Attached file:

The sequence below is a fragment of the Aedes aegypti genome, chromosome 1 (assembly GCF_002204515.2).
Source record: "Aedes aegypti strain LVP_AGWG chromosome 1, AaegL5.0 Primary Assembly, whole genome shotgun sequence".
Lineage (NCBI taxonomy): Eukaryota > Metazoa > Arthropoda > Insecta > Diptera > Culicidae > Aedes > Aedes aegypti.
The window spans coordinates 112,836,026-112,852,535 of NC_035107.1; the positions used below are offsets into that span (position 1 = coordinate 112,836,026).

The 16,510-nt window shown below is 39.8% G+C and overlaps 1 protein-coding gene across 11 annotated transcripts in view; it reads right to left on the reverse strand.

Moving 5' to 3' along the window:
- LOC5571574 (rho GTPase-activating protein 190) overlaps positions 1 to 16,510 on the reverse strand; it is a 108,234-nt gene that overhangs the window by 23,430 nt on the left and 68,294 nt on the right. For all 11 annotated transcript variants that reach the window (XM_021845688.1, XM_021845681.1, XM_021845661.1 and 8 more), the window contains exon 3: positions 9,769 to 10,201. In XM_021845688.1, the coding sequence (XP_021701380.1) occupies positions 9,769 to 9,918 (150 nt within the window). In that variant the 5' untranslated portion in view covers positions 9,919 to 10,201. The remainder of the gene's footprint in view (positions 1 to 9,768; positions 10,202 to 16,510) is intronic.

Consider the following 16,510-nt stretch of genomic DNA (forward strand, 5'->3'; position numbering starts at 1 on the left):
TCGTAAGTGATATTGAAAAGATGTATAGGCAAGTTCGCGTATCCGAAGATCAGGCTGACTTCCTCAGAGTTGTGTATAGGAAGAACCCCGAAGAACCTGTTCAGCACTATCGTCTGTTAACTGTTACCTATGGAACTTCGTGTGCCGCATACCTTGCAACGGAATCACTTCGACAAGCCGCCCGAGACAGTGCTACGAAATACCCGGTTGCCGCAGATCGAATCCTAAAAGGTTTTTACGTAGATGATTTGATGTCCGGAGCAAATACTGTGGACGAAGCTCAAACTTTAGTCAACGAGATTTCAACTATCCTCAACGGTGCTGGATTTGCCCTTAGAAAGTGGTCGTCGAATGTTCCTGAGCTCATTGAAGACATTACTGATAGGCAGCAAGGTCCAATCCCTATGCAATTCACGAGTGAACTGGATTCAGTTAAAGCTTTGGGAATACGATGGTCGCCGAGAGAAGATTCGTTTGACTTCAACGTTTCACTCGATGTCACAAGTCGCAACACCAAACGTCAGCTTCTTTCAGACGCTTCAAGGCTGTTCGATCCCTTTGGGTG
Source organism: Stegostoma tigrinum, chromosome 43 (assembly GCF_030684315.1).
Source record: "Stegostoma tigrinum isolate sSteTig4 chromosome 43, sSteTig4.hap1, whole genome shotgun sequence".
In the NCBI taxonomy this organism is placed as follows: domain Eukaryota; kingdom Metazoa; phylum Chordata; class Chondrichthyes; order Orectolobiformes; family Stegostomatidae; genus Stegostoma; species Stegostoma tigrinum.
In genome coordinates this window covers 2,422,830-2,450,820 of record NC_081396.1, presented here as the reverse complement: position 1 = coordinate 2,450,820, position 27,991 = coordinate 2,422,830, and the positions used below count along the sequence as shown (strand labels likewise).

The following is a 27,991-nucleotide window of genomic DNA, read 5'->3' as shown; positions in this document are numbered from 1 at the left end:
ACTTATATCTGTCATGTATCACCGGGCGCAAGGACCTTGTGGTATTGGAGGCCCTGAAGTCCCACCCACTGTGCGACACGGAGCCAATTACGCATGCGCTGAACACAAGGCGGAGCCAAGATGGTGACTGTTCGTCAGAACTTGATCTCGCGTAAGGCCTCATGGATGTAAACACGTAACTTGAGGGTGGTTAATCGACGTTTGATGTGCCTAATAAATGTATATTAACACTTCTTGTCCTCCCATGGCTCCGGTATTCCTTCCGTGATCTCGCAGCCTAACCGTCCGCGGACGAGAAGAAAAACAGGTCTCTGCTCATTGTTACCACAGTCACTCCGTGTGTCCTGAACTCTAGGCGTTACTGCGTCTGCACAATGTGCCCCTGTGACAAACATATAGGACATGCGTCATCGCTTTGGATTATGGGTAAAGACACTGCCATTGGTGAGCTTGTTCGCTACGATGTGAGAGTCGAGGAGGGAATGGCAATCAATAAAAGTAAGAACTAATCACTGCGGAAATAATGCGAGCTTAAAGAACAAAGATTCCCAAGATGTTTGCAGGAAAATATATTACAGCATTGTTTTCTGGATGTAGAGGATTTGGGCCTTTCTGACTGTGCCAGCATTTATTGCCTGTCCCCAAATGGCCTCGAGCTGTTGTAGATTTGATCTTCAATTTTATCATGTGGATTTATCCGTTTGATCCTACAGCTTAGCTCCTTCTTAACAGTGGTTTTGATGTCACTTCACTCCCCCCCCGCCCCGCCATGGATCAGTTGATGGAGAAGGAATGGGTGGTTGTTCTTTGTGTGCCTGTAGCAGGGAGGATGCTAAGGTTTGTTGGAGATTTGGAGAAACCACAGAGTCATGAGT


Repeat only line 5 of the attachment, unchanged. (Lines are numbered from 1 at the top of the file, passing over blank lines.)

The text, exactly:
The 16,510-nt window shown below is 39.8% G+C and overlaps 1 protein-coding gene across 11 annotated transcripts in view; it reads right to left on the reverse strand.